It's a story too strange to be true.
A top Aussie band records a song about a super-fast runner, it wins an international award - and the athlete doesn't find out for 36 years.
In fact he saw the band in concert and never cottoned-on.
Are you Living in a Dream? Well keep Listening - ahem - reading.
Pseudo Echo's award winning 1987 song Take on the World was in fact written about another award-winner - Steve Moneghetti.
The marathon runner, Aussie team leader and all-round Ballarat legend had no idea. Until now.
"It's got a good melody," Moneghetti said during a surprise reveal at ACM's The Courier's office.
"Yeah - I know this band. Who are they? It's an Australian band from the '80s.
"Is it Rat Cat?"
It took a minute - or in Mona's world, about 321 metres - to catch on.
"That's pretty good! It's quite catchy isn't it?," he said.
"I actually saw them (in Melbourne) a couple of years ago and they were really good.
"I don't think they knew I was there.
"Pseudo Echo were a massive band in the '80s when I was growing up.
"I'm surprised, I've absolutely never heard of this before.
"It's an honour and I'm glad it was an award-winning song. I never ever would have imagined."
So how did all this come about?
Think back to the time of Halley's Comet, unleaded fuel for 60 cents a litre and the lead up to the 1986 Commonwealth Games.
Vocalist and lyricist Brian Canham lived in Melbourne's inner east - where a neighbour ran a running group.
"His name was Graeme and the group would always run towards Fawkner Park (South Yarra)," Brian said.
"I don't know how long this group lasted - maybe it was only a few weeks - but there was this one guy called Steve who was so dedicated and so fast. He ran every morning at the crack of dawn.
"I was just amazed.
"I was chatting to my neighbour one day and he said Steve had won a medal. This stuck in my head.
"I really know very little about sport and I had no idea. I was so obsessed with music at the time.
"I didn't even know Steve's full name, but when someone showed me a picture recently, straight away I realised it was him.
"It was definitely Steve Moneghetti. No doubt at all."
Brian said he had written a short piece of "almost classical" music and drummer Vince Leigh crafted it into shape, adding chord progressions.
The words came next.
"I thought of this amazing runner. I had no idea who he actually was," Canham said.
"It's hard coming up with lyrics that fit.
"I started with the chorus in this case, then wrote the verses that fed into it."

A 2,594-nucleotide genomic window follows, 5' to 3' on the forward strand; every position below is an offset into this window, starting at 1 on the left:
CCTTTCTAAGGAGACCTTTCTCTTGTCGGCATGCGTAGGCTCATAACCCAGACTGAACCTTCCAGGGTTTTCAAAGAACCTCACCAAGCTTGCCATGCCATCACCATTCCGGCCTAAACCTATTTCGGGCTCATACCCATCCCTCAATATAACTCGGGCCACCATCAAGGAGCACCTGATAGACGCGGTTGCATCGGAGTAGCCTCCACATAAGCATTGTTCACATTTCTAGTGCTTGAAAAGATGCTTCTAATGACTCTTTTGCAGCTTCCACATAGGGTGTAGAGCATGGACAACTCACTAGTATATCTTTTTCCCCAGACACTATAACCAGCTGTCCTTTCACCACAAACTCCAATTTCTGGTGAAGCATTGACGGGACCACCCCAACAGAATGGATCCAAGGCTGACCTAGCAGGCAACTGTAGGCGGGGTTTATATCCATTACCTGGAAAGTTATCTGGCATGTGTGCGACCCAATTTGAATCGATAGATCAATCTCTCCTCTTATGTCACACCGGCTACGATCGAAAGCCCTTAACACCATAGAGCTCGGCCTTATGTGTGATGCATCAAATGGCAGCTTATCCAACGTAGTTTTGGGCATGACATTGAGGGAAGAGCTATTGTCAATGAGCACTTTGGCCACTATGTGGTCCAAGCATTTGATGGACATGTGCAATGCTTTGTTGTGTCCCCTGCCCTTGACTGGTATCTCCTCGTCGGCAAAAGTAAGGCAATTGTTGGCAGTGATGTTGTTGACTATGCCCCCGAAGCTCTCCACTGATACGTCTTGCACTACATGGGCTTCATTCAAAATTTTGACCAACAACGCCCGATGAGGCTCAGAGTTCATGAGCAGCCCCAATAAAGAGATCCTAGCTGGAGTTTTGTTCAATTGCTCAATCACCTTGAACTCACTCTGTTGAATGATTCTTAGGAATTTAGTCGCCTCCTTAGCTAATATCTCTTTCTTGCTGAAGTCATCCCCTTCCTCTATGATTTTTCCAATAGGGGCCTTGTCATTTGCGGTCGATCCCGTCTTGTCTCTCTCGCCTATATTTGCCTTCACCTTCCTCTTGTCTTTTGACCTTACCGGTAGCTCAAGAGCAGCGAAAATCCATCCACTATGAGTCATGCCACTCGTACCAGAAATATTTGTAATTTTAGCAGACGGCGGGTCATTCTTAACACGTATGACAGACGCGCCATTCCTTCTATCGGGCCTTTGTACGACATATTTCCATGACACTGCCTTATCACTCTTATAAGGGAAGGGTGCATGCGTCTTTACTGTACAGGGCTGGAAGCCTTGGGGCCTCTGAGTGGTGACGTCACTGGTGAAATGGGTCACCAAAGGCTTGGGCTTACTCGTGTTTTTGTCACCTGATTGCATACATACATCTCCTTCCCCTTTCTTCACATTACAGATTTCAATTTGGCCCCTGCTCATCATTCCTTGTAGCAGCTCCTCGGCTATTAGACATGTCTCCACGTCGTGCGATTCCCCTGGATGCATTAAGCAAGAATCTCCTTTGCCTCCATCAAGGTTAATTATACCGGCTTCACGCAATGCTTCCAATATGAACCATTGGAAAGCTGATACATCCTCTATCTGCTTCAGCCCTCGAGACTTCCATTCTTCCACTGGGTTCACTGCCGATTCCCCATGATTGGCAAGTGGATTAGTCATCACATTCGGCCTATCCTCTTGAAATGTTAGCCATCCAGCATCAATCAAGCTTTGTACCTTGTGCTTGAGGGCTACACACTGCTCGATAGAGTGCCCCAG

The song is anthemic, motivating, uplifting and 'earwormy'.
Take on the World was released as a single in Japan - where it took out gold at the Tokyo World Popular Song Festival in 1987.
"The Japanese loved the lyrics and the theme," Canham said.
"The whole thing was a bit surreal. We were on a stage with Bonnie Tyler. Stevie Wonder was just there next to us. I couldn't believe it."
Mona admits he wasn't a big Pseudo Echo fan in the day, but loved their live gigs.
When told an award-winning song had been written about him as a 24-year-old 'unknown' the now-60-year-old tried to hazard a guess.
"I'd like to see anyone write lyrics about Moneghetti. The only thing it rhymes with is spaghetti," he said.
"I believe (former Playschool presenter) Don Spencer wrote a song about a bunch of Australians and he dropped the name Moneghetti in there somewhere.
"But that is the only song I know of with a reference in it."
Moneghetti said he only just qualified for the Edinburgh Games - where he ran in the 10,000 metre, finishing fifth.
"They put me in the marathon at the last minute," he said.
The 24-year-old was described by commentators as "the future of Australian running" when he collected a bronze medal on debut.
It was the first of many from the Commonwealth Games.
So if Duran Duran opened the Birmingham Games - could Take on the World have been a great song for Victoria 2026?
"We could've had (Pseudo Echo) at the Commonwealth Games in Ballarat in 2026 - had the Games happened - but sadly, not," the former Commonwealth Games Chef de Mission said.
"Music is an important part of opening and closing ceremonies."
Ballarat's Eureka Stadium was due to host the athletics and locals ran a huge campaign to attract the marathon before the entire event was cancelled with three years to go.
Moneghetti said it was rare that he listened to music while training - instead preferring Mother Nature and good conversation - but the CD rack at home included the Angels, Screaming Jets, Died Pretty and Violent Femmes.
Brian said the 1988 album Race which featured the song was controversial at the time because it marked a dramatic shift to hard rock.
"Take on the World would have been the third single from that album, but it was not released in Australia," he said.
"I've been performing for a long time but it's been good to put these Race songs back into the set.
"We only ever did one national tour with that album but funnily enough over the years it's developed a cult following."
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